When she grew up a little, she left her family and returned to France. But France didn’t feel like home anymore. Things had changed. And this was sad. She didn’t know where she belonged to. Eventually, after volunteering for the Israeli Army, she could finally call Israel her home.
“I wanted to do something meaningful with my life. I became a paramedic and worked as one for some time. But something was still amiss. I quit my job and went backpacking across the country. I would find part-time jobs as a care-taker of horses and that went on for some time”, she narrated her life story. Over the next few years, she developed the skills to use horses to help others in dealing with emotional issues. She became an animal therapist. Eventually, she chose dolphins over horses. They were easier to find in the sea, where she lived. Over the last 27 years, Sophie had been using dolphins to help children (and sometimes adults) with all kinds of issues, from autism to speech impediment.
“What’s the most challenging thing about your job as a dolphin therapist”? I asked Sophie.
“Controlling my expectations”, she answered. “I know that every child will take his / her own time to heal but every time I take one to interact with dolphins, deep within I am always expecting them to heal immediately. I have to try very hard to let go off my own expectations and just focus on the process”, she explained.
It was a beautiful evening. “The moon looks lovely”, Vineet observed. Vinod nodded. “The moon has so much light, no?”, said Vinod. I explained to him how moon did not have its own light and how it only reflected sun’s light. “I know I dropped out of tenth grade in school, but I thought I knew enough History & Geography. Never knew moon did not have it’s own light”, Vinod was surprised to learn this. I wondered if he thought I was just kidding. It was difficult to read his face. May be, he was just thinking about hunting a marmot in the moonlight. I slept early, without waiting for D and party to arrive in the night.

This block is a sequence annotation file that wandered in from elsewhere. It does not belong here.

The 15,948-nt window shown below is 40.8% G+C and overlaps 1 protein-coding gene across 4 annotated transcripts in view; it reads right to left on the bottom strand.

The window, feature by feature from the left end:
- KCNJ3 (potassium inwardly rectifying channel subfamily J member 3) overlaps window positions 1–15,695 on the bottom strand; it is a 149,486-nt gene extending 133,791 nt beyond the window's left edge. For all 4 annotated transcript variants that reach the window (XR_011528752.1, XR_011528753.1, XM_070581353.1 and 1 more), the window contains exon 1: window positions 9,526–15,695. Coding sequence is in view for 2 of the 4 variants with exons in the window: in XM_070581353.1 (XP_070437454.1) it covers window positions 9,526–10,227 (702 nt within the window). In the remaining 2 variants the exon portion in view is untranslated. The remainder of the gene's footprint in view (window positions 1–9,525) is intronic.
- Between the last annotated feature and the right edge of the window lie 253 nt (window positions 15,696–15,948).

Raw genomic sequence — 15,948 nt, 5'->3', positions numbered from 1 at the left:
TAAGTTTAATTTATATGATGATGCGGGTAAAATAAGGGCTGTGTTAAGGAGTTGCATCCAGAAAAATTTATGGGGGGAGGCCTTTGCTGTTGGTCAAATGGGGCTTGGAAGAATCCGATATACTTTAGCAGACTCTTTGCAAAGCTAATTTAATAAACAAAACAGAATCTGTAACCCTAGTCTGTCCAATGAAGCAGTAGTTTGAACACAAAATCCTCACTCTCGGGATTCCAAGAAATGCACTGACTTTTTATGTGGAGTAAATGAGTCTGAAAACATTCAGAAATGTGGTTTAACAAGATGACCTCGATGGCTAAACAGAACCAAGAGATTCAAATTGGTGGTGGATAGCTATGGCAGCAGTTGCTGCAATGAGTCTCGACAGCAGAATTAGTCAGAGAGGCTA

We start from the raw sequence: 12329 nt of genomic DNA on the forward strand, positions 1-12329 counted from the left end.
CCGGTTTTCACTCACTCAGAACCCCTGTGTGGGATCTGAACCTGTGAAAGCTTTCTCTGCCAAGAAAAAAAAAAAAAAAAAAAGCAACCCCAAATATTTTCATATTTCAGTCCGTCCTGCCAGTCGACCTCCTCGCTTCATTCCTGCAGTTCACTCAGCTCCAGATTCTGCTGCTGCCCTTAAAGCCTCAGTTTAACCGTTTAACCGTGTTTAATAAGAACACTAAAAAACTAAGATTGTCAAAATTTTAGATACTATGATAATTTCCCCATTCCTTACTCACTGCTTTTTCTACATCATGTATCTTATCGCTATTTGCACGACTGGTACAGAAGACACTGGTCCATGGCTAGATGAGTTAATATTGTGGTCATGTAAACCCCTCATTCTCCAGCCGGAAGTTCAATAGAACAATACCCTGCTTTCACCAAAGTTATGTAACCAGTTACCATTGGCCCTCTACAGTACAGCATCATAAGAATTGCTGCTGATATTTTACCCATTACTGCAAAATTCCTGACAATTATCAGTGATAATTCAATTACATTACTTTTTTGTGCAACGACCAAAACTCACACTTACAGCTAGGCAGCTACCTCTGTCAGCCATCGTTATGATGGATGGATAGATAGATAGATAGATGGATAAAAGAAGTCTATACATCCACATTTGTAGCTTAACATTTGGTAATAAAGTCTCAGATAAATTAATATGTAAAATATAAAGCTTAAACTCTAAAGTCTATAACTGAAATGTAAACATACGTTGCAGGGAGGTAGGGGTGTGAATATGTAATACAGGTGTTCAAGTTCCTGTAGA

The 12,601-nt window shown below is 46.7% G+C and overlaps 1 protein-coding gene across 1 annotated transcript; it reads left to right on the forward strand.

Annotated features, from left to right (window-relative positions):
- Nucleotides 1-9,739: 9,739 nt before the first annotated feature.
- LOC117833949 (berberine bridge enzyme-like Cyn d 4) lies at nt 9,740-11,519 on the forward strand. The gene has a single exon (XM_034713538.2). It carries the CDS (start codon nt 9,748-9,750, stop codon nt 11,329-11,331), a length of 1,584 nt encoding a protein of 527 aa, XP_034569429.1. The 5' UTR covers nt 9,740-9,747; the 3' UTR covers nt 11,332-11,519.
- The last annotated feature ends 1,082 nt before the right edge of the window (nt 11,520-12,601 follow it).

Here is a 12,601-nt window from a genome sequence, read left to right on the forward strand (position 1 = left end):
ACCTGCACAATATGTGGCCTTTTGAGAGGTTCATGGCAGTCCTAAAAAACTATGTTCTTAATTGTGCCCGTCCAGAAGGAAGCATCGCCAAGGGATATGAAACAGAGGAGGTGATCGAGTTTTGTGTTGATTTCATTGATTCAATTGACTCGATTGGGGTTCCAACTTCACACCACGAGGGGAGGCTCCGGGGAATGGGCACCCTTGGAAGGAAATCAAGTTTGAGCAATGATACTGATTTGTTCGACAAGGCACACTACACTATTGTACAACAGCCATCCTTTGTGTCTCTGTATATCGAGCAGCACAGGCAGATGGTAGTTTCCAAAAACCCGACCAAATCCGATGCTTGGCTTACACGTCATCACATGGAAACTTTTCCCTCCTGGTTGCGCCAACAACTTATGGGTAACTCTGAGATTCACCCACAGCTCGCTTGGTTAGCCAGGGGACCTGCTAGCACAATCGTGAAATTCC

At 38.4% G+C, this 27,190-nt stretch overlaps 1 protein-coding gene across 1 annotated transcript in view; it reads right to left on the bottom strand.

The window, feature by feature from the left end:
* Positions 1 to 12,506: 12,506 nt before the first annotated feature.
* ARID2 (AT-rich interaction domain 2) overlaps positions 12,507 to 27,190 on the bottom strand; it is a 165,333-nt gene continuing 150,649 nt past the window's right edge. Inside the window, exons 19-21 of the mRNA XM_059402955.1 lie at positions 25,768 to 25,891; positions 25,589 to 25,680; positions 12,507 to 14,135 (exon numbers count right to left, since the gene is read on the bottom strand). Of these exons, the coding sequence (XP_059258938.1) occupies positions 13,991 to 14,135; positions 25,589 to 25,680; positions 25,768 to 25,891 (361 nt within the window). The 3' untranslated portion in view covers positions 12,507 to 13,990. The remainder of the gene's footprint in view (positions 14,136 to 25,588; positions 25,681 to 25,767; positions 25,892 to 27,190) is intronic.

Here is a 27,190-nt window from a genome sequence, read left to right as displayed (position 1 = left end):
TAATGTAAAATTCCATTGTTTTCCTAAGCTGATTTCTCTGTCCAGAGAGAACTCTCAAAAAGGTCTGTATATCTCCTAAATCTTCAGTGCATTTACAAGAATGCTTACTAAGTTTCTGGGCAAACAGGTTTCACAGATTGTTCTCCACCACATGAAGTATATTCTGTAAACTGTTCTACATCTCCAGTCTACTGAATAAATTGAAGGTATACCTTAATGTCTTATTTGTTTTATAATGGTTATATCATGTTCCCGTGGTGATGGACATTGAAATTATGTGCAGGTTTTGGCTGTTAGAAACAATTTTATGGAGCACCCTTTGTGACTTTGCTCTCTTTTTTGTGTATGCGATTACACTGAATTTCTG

We woke up to a clear weather in the morning. D, Doctor, Masterji and Kamila were back.
Taglangla is a grueling uphill climb.
The solo cyclists didn’t even bother cycling to the top. This didn’t surprise anyone anymore. Since D had spent the past 24 hours traveling all the way to Manali and back, we didn’t know if he was fit enough to climb Taglang la. The last time he had cycled, he had to be given Oxygen.
“I will try cycling and see how it goes. If I feel any discomfort, I will get dropped at the top in the bus”, D decided. “Yes, even I want to ride only as long as I feel like”, Chris was with him. I was sure they were going to give up mid way. One cannot climb the Taglang La unless one is fully determined to go all the way up. 17,000 feet is really really high. I was soon proved right. D & Chris gave up early on. Eventually, General+Vineet and Sophie+Reuven were the only two pairs who could ride all the way to the top.
Even those who couldn’t cycle to the top – got their pictures clicked. Vineet would later tell me that General Suri found this very amusing, especially posing with your cycle at a landmark, where you have not cycled to reach in the first place. He said that if his men did something like this in Army, he would have court-martialed them. But these were not his men and this was not an Army expedition. No one was court-martialed.
Chapter 9: in the end.
Those who had taken a lift on the bus to reach the top, had enough energy saved. They played with snow and got pictures clicked. “The purpose is different this time, no”, T’s words echoed in my ears. I understood that. What I didn’t understand was, why was the purpose different this time?
After Taglang La, it was a joy ride for everyone. The roads were buttery smooth. Within no time, everyone reached Lato, the last campsite before Leh. Vinod had a minor accident and hurt his nose. Kamila borrowed my camera and took few pictures, including that of me.
Everyone was fit and fine. We had a bonfire in the night. Masterji sang songs and I played the harmonica. I was really really itching for a hot shower. I wanted to be in Leh as soon as possible. We were almost there. It was decided that the next day, the tandem cyclists should swap their partners. Everyone agreed it was a good idea!
Lato to Leh was about 40 kilometers downhill and then 20K uphill. Everyone rode only the downhill. Sophie captained D, Chris captained Vineet and General Suri captained Reuven.
Everyone was transported to Leh once the downhill was over. I could finally have my hot shower. It felt like heaven. There was just one more day to go.
Leh to Khardung La was going to be the toughest uphill ride for all.